As Barry Rosenberg covered the fuschia walls that served as the backdrop for the exhibit Kiss and installed dark wood
paneling for the space’s latest show, Libraries, there were more eyes on him than usual.
Three seniors from E.O. Smith High School were watching the museum’s transformation, as part of a new student docent program at the Contemporary Art Galleries. The program was launched this fall by Rosenberg, the gallery’s director.
The high school students spent one afternoon a week after school learning about the artists and works showcased in each exhibit, so they could lead classes of
their peers through the gallery
and teach them to appreciate
“It’s cool to see the transformation of the same space from exhibit to exhibit and really interesting to see where Barry puts
certain pieces of art and why,” says E.O Smith senior Rebecca Noonan.
“Some kids are reluctant to talk about the exhibits at first, but I try to stress that there are no wrong answers,” she adds. “I want them to feel comfortable.”
Noonan says her peers handled Kiss – an exhibit with nudity and suggestive pieces – in a more mature way than she expected.
“They didn’t make inappropriate comments. I even heard them talking about the exhibit the next day in school, and some came up to me and asked me more questions about it,” she says.
This month’s exhibit, Libraries – a multi-media show featuring a dozen international artists who have used the library’s architectural appearance, collections,
and research role to explore their personal values and thoughts on place, space, gender expectations, and 21st century life – is more introspective. The students envision a different challenge when it comes to getting their schoolmates to discuss the art.
“It feels like you’re in a library, so people might feel like you have to be quiet and aren’t supposed
to talk,” says high school senior Katie Hannafin.
Rosenberg says he had several reasons for launching the new
student docent program, which he runs with the help of two graduate assistants.
“I view the docent program as
a way to diversify the gallery’s audience. This is a way to attract younger patrons and to build
an educational component into the gallery,” says Rosenberg, the gallery’s director. “I also eventually want to attract older patrons as well and help the Contemporary Art Galleries to be understood as having broad reach beyond the immediate University audience.”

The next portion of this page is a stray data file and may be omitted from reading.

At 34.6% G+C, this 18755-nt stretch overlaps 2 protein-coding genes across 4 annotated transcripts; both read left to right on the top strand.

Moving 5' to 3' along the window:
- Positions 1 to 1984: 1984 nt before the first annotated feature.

He says there are also practical reasons for inviting high school students from next door to become docents: “It’s important for us to develop a high quality, community-wide outreach
component. Federal and state granting agencies wish proof
of this before supporting an on-campus program, no matter
how good the exhibitions.”
Barry Rosenberg, director of the Contemporary Art Galleries, discusses a work of art with student docents from E.O. Smith High School, from left, Amy Chalifoux, Katie Hannafin, and Rebecca Noonan.
|Photo by Jordan Bender
Rebecca Parker, one of the graduate assistants working with the student docents, says “We have been brainstorming ways the student docents can make their peers feel more comfortable discussing art, because it can be intimidating walking into a gallery for the first time – at any age.
“I think the other students respond better and share their ideas more freely because their own peers are the ones acting as docents,” she adds.
E.O. Smith art teacher Ann Lorch says she was thrilled when Rosenberg approached her about the new program.
“The new docent program lends a vibrant contemporary art component to our curriculum. It complements our program and brings it up a notch higher from what we could do on our own,” she says.
“Plus it couldn’t be any more convenient. Our students are getting exposed to New York City-caliber exhibits right across the street.”
Rosenberg says he hopes to continue growing the program and to keep inviting different kinds of E.O. Smith classes to tour the gallery’s shows with the student docents.
So far, the students have led classes in art, English, and human behavior through the gallery, and next semester they will bring math classes to see a spring show called Math Counts.
The Libraries exhibit runs through Dec. 16. For more information, see www.contemporaryartgalleries.uconn.edu.
The exhibit also will be the subject of “Looking at Libraries,” a dialogue between artists and librarians on Wednesday, Dec. 7, at 3 p.m. in Konover Auditorium. A reception at the gallery will follow the panel.
Panelists include Abelardo Morrell, Erica Baum, and Buzz Spector, artists with works exhibited in the show; Ann Wolpert, director of libraries at MIT; Brinley Franklin, vice provost for university libraries at UConn; and Olu Oguibe, associate professor of art and art history and African American studies.